Tell me exercises for Low Back Pain!!!

My friends, relatives and other people I know keep asking this to me all the time, "tell me some exercises for low back pain!!!". They ask me in all weird ways such as over text message, facebook, phone etc and in unsuitable places such as while crossing a road, when meeting in social functions (wedding ceremonies, dance parties), an unexpected meeting in a loo etc.  If your physio friend gives you some exercises, then it means that right away, your physio friend  is either bugged with people asking him/her those exercises over and over again so he has a set of exercises to give it to you, or the physio doesn't like you. I will explain the reasons why.

Exercise prescription for any musculoskeletal problem is not a set recipe as "making momos". It isn't true that every low back pain (LBP) or a knee pain has same set of exercises. Though the complaint of pain may be same ie "Low Back Pain", but the hidden problem and causes for every individual can be different. This can be identified by an indepth interview and a careful physical examination.

(1) an in-depth interview with the patient which includes questions such as age of the patient, occupation, how the pain started, severity of pain, any other associated factors such as fever, history of trauma, radiating pain over lower limb, factors that increase or decrease pain, any other medical illness or problems for which some (or all) exercises may be  harmful (contraindicated) or some precautions should be taken.

(2) physical examination which includes testing for neurological involvements (such as sensory loss/ deficit and muscle weakness, altered reflexes), movement tests, some specific tests to locate the source of symptoms (which could be muscle, spinal joints, hip joint, nerve etc), muscle flexibility, strength and endurance test etc. 

Only when these two points (sometimes some diagnosis is clear from the history where a selected physical examination will follow  after investigations) suggest if there are severe specific problems (example fractures, tumors, infections etc of the spine),  investigations such as X-ray, MRI, lab tests, bone density scans, etc are required. A good physiotherapist (or any other medical professional) will go through this careful process before prescribing a medicine, or exercise (please remember that exercise is medicine which has to be correctly prescribed after examination and requires correct dose).  Many of us who have LBP without any specific diseases and yet have psychosocial factors that may contribute to ongoing LBP which includes depression, anxiety, fear of movement, catastrophization, social isolation, stress at home or work etc. So, for these people only exercises do not help. Addressing these cause of LBP is really very important.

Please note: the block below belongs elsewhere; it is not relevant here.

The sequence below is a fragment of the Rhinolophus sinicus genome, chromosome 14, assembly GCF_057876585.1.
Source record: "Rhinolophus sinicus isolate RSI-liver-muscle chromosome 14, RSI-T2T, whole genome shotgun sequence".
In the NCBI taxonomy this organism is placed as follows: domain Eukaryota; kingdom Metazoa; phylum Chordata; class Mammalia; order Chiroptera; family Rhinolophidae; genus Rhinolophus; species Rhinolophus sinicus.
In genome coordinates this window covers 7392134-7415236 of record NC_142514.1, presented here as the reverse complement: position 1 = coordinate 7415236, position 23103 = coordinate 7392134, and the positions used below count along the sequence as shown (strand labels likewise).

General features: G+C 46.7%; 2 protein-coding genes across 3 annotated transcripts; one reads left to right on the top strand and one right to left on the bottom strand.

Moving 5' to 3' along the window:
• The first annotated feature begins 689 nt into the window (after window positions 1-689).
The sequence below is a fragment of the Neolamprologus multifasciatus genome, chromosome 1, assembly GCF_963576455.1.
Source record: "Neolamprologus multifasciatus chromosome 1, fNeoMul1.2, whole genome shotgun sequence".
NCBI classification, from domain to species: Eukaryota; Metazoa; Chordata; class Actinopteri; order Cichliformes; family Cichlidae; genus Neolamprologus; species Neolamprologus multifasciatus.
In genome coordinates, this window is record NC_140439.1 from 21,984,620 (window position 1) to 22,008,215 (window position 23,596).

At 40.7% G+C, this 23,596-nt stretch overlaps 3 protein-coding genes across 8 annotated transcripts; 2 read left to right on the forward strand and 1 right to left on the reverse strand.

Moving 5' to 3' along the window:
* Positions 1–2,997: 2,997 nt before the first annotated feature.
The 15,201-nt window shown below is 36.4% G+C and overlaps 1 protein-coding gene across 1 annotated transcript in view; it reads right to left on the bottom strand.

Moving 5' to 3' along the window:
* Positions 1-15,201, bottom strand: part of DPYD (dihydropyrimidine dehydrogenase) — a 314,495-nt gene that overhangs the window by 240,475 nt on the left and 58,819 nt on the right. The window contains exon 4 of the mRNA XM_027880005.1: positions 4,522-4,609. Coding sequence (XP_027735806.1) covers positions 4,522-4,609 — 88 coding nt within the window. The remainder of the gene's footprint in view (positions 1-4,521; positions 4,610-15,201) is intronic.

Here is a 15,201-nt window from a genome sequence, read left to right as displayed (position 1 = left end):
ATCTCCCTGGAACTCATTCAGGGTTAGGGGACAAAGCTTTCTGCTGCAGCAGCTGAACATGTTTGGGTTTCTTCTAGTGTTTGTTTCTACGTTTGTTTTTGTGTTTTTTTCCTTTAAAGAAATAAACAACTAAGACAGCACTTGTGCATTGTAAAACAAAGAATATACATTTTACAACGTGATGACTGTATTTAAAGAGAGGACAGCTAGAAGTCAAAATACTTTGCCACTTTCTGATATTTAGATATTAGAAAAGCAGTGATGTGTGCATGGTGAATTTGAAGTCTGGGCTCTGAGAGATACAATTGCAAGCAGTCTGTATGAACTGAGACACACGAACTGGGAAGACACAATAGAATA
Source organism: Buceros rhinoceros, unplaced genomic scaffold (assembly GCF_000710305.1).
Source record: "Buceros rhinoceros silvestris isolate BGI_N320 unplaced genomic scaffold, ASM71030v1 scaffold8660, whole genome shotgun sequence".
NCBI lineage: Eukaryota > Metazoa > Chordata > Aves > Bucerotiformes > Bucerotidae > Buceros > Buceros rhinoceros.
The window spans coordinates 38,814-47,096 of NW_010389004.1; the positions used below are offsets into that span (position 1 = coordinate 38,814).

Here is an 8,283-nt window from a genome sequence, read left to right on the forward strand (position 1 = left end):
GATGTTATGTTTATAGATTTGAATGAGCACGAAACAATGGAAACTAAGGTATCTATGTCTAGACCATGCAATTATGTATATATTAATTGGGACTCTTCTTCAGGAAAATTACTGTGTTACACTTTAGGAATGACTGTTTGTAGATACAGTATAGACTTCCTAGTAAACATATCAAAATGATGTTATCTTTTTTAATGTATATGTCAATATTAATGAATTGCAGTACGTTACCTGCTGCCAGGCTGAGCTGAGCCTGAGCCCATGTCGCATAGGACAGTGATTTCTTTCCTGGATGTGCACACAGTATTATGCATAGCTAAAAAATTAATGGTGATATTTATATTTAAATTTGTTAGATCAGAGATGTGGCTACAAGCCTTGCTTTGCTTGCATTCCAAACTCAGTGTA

So here are the things to remember:

1) Examination of your LBP is important to rule out any specific disease such as tumors, infections, rheumatic diseases, fractures, nerve root compression etc. These are suggested by one or more of these symptoms: severe pain, night pain, constant pain, fever, other systemic problems, radiating pain to lower extremity etc.

2) Do not ask for exercises without having a physiotherapist examine you. If you hear a reply without being interviewed and examined, the physio doesn't care about you. If you are not suited for those exercises, it may even harm you. Your specific causes of LBP may remain unrevealed which could be fatal. So, please do not ask for exercises, instead request to get examined.

3) Find a trustworthy physio for your exercise prescription.

4) Remember that exercise is medicine. You do not ask to a doctor to give you a paracetamol for your fever, instead you show your problem to a doctor so that the doctor identifies the cause of the fever for you. Identification of the problem before exercise prescription is key to successful recovery. Incorrect exercises or incorrect dose of exercises may cause harm. 

5) Do not bed rest for LBP unless you are asked to. Resting for more than one or two days may cause more harm.

6) Remaining active and fit is the best way to cope up with your LBP. Similarly, be social, stay happy.

7) Do not worry too much about the pain. Some pain is normal after strenuous work.

8) If your LBP is recurring again, it does not mean that it is exactly the same problem you had before. It could be some other problem. But, it does not mean that it is severe problem or something to worry about.

9) Sometimes, you may be required to change your working posture, or work setting if your working posture or environment is contributing to on going problem.  

10) Do not sit for long period of time (more than 20- 30 minutes). Prolonged sitting can be as dangerous as smoking. Keep moving.

Stay fit and stay happy to treat your low back pain. This is a brief summary of the evidences about low back pain. 

This post is written by Saurab Sharma. You may put forward your comments and feedback.